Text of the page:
Woven & Sewn in Time is an extraordinary collection of woven and sewn artworks created by artists living from Alaska in the west, through British Columbia, the Northwest Territories, Arctic Canada in Nunavut and Nunavik, to Ontario and Labrador in the east. The only exception is the inclusion of works by Māori artists from Aotearoa (New Zealand) in our quest to continue our cross-cultural connection across the Pacific.
The original idea of this exhibition was to support exceptional woven Inuit grass baskets being made in the Canadian Arctic. The collection grew through a series of baskets coming into our hands through circumstance from Alaska and Labrador. The focus broadened even further when we discovered other woven and sewn containers, Innu tea dolls from Labrador, Dene birch bark baskets from the Northwest Territories, and Ojibway quill baskets from Ontario. We decided to take some further liberties with the “loosely woven” theme to include many varied contemporary interpretations on traditional containers. We encouraged artists to have fun, stretch their imagination, to take tradition in a more contemporary direction by utilizing new materials, colours and designs. The result is this inspired collection that includes many beautiful, innovative, often non-functional art objects ranging in materials from glass, silver, stone, brass, merino wool, jade to caribou tufting.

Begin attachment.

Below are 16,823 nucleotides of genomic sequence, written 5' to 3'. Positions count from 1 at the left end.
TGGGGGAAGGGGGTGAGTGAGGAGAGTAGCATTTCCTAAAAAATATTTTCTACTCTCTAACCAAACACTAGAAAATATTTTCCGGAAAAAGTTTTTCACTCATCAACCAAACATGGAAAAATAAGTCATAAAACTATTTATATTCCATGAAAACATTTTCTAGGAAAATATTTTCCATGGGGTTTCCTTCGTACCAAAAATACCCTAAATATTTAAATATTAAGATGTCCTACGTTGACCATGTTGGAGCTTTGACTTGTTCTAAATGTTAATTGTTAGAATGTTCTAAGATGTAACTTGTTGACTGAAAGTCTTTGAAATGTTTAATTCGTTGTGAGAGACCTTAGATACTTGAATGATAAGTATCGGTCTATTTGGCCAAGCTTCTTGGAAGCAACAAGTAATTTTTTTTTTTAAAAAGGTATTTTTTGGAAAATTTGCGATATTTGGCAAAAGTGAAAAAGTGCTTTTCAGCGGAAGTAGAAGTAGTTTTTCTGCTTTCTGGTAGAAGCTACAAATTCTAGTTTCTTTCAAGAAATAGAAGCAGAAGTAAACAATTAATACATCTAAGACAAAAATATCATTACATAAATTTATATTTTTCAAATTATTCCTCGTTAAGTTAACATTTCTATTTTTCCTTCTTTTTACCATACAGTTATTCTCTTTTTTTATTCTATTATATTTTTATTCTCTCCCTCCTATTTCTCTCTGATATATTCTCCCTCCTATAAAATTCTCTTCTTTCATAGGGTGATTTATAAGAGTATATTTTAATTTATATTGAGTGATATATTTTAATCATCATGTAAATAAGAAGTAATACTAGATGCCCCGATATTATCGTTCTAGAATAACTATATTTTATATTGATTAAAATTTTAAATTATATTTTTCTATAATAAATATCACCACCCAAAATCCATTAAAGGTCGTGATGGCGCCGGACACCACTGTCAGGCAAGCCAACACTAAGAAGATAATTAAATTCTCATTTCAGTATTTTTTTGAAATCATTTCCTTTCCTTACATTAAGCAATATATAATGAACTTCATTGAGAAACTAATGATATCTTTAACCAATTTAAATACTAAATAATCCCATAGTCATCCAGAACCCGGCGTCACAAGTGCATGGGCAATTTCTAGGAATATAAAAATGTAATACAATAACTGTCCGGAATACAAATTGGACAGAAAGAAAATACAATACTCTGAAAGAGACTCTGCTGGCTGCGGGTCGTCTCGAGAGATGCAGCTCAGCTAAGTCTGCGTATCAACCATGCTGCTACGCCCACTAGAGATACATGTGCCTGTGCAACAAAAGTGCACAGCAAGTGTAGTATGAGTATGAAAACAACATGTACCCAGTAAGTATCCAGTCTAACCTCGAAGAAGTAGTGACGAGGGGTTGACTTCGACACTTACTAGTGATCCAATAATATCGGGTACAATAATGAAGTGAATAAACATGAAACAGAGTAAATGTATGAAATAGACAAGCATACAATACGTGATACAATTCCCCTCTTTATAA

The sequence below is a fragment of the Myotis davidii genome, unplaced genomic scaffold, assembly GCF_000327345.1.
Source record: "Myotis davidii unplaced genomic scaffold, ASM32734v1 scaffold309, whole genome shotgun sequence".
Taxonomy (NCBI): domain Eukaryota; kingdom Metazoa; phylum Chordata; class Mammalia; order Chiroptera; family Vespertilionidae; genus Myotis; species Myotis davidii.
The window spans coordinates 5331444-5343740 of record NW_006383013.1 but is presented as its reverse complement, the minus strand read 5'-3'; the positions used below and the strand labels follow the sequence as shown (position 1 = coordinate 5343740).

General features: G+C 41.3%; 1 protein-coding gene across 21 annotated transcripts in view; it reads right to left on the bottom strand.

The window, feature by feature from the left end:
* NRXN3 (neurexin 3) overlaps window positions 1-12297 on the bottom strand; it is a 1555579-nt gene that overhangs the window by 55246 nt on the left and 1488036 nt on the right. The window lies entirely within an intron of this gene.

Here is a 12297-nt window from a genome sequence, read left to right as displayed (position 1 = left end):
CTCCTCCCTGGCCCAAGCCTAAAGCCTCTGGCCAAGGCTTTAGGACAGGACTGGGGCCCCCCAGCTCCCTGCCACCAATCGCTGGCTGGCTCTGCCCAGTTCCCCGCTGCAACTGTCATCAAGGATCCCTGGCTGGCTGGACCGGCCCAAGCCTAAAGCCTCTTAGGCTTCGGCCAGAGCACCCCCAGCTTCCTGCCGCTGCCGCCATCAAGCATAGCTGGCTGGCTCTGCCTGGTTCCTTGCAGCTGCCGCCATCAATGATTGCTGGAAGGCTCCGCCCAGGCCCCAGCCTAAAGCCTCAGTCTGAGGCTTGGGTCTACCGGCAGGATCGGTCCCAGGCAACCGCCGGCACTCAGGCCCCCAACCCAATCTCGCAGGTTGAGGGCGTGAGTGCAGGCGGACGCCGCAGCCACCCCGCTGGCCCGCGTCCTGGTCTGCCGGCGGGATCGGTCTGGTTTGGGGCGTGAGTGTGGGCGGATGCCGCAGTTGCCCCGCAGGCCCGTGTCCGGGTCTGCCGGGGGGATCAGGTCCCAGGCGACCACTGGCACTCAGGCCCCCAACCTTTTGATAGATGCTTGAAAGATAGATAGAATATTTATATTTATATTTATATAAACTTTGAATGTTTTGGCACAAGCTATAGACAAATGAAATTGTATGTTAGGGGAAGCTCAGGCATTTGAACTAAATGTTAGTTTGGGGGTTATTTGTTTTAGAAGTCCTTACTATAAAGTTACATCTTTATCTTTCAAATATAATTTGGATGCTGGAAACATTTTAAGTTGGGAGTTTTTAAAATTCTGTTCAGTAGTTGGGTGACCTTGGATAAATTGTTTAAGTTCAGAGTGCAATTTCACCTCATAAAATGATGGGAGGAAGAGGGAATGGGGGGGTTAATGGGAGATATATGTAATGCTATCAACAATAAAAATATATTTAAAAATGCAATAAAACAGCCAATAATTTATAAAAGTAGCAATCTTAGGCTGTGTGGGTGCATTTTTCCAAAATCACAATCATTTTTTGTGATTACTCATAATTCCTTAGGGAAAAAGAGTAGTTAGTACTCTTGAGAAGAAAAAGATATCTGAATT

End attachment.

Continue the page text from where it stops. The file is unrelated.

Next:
This exhibition was an adventure for our gallery, broadening our knowledge into the weaving world. We discovered a wealth of talent creating the most beautiful woven and sewn art. The variety, quality and originality of the artworks have surpassed our expectations. We know that there are many interested collectors around the world who will be as surprised and excited as we are.
Our thanks to the Najuqsivik Society for providing photos of the Sanikiluaq artists.
March 14 - April 4, 2015
'Keewatin Women in Stone' celebrates the lives of two very different Nunavut artists from the Keewatin region north-west of the Hudsons Bay. Camille Iquilq (1963-2005) and Lucy Tasseor Tutsweetok (1934-2012) are representative of two generations and very different upbringings. Lucy was born on the land and experienced the nomadic and traditional way of life before settling in Arviat, whereas Camille was born and raised within the relative comfort of the community of Baker Lake. The collection is a selection of at least 30 stone sculptures from each artist, with pieces ranging from the early 1990s forward. The exhibition contrasts their individual styles yet highlights the same shared values with relationships and the strong bonds within the family.
Spirit Wrestler Gallery
47 Water Street
Canada V6B 1A1
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3 blocks from Waterfront Station
Between Abbott St. and Carrall St.
Monday to Saturday, open 10-6
Sunday and Holidays, open 12-5
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